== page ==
The USA's surprise proposal to widen the scope of European Union-US open skies talks and sweep away "a global spider's web" of airline ownership rules has, as expected, failed to impress Europe's elected leaders.

Speaking at a European Aviation Club event in Brussels ahead of the start of second phase of talks, US lead negotiator John Byerly said the USA wanted to tackle issues of traffic rights, environmental constraints and investment liberalisation in the current round. An initial deal struck last year cleared the path for a raft of new transatlantic services in March.

As part of that, Byerly said the USA was hoping for a separate multinational agreement allowing an initial 60 nations - with which it already has open skies deals - to forgo nationality clauses in existing bilateral deals. These in its view acts as one of the chief obstacles to Europe's prized relaxation of US rules on foreign ownership of airlines.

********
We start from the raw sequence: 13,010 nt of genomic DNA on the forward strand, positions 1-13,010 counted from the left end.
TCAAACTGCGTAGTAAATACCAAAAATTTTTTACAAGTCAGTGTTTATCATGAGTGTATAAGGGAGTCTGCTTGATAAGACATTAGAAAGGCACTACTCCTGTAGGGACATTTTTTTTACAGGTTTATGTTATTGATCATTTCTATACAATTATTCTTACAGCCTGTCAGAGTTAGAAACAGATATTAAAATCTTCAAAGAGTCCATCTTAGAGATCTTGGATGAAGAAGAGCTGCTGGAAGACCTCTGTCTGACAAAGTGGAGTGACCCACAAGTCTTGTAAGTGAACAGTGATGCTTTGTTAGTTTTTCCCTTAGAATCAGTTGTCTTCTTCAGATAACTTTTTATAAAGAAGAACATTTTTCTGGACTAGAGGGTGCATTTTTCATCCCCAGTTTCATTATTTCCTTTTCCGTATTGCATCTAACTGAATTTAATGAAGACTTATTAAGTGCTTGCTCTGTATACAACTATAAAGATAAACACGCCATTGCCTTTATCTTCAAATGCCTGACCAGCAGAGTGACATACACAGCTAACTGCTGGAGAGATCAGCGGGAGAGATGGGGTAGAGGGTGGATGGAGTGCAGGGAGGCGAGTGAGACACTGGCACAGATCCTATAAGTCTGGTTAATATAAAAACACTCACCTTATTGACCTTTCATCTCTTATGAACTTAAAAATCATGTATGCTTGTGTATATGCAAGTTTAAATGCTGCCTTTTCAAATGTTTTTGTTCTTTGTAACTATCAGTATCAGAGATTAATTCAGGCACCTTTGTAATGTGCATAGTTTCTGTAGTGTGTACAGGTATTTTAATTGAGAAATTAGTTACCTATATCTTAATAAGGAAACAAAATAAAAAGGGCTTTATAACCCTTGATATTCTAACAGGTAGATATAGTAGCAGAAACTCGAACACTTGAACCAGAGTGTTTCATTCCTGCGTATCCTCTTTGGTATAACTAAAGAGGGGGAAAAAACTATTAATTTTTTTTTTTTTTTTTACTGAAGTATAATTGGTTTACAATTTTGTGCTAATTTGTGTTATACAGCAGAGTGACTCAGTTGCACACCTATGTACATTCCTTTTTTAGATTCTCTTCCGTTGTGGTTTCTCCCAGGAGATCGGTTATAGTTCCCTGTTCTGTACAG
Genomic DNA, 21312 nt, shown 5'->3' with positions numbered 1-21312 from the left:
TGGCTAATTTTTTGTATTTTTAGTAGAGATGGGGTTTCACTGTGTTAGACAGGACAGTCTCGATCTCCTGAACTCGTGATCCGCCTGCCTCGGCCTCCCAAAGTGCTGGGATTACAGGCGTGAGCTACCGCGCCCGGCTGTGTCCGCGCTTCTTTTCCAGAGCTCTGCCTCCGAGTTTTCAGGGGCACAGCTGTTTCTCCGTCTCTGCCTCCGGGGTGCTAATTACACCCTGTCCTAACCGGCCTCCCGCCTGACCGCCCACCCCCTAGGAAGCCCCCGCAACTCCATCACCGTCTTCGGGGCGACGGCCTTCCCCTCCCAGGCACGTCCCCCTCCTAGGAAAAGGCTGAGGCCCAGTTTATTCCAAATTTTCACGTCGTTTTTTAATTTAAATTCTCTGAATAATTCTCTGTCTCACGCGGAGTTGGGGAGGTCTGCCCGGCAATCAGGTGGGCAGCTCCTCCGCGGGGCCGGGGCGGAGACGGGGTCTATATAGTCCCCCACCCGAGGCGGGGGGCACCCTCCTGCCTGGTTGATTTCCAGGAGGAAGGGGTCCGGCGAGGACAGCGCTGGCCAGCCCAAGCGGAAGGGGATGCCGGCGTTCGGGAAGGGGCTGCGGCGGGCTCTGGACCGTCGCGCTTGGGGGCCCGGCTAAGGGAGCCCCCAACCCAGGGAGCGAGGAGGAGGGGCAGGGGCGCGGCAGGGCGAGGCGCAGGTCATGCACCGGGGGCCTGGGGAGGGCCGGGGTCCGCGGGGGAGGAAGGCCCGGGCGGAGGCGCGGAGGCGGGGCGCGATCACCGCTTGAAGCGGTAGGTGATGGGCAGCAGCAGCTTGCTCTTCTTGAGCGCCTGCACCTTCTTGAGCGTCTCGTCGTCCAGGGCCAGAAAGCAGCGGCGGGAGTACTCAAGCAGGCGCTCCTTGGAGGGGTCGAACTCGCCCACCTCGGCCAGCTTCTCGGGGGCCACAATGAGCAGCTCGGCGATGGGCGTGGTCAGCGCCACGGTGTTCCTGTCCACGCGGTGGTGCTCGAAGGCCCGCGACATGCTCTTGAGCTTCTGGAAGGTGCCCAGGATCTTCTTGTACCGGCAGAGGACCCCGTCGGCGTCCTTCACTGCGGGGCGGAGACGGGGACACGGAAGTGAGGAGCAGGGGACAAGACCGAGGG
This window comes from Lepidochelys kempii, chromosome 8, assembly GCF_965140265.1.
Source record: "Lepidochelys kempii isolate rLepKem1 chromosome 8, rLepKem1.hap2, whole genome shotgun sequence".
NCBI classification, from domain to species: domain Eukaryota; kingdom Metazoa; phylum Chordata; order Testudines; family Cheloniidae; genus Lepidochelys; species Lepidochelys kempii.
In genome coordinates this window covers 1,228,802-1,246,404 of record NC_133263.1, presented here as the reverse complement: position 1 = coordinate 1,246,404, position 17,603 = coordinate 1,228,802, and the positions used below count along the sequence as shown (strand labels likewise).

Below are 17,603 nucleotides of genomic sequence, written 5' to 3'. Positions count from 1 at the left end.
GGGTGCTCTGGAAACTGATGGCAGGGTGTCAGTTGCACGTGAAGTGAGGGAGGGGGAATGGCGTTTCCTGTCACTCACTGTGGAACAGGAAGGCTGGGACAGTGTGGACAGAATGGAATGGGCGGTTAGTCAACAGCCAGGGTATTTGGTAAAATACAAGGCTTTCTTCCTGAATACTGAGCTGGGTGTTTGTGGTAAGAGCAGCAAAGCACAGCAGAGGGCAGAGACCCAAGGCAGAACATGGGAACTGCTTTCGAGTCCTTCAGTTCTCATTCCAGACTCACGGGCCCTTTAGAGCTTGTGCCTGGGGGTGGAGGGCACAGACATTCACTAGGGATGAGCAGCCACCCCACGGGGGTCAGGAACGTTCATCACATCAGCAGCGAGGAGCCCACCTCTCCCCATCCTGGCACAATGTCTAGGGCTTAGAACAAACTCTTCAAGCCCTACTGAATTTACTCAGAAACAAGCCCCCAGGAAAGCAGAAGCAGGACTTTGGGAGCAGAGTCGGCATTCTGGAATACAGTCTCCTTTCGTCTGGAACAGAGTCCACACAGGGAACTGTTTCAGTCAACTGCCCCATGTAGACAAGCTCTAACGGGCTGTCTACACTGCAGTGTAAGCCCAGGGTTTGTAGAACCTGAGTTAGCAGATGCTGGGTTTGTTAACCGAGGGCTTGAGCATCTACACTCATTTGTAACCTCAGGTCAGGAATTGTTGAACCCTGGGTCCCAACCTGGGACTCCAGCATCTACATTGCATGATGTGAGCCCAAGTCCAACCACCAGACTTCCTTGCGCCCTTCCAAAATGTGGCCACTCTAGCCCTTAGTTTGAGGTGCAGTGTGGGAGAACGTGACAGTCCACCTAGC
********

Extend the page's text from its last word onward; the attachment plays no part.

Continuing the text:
Brian Simpson - the UK MEP and leader of the Socialist group of the transport committee of a sceptical European Parliament that last year warned its negotiators to reject "jam tomorrow" promises - is unconvinced.

"They may be 'enthusiastic', but there is nothing of substance, certainly 'no meat on the bone'. It still appears to me that the USA sees open skies as an opportunity for them to fly anywhere they want, but with no reciprocity when it comes to flying to and within the USA. This policy does little for consumers and reinforces the stringent protectionist ethos that governs civil aviation in the USA."

The European Commission has said it will consider this proposal, but notes its approach is to focus on securing an open aviation deal with the USA as a first priority.

Some member states such as the UK have already warned they will retain the right to reimpose restrictions if a second-stage deal with the USA on liberalising ownership rights is not secured by the end of 2010.

Source: Flight International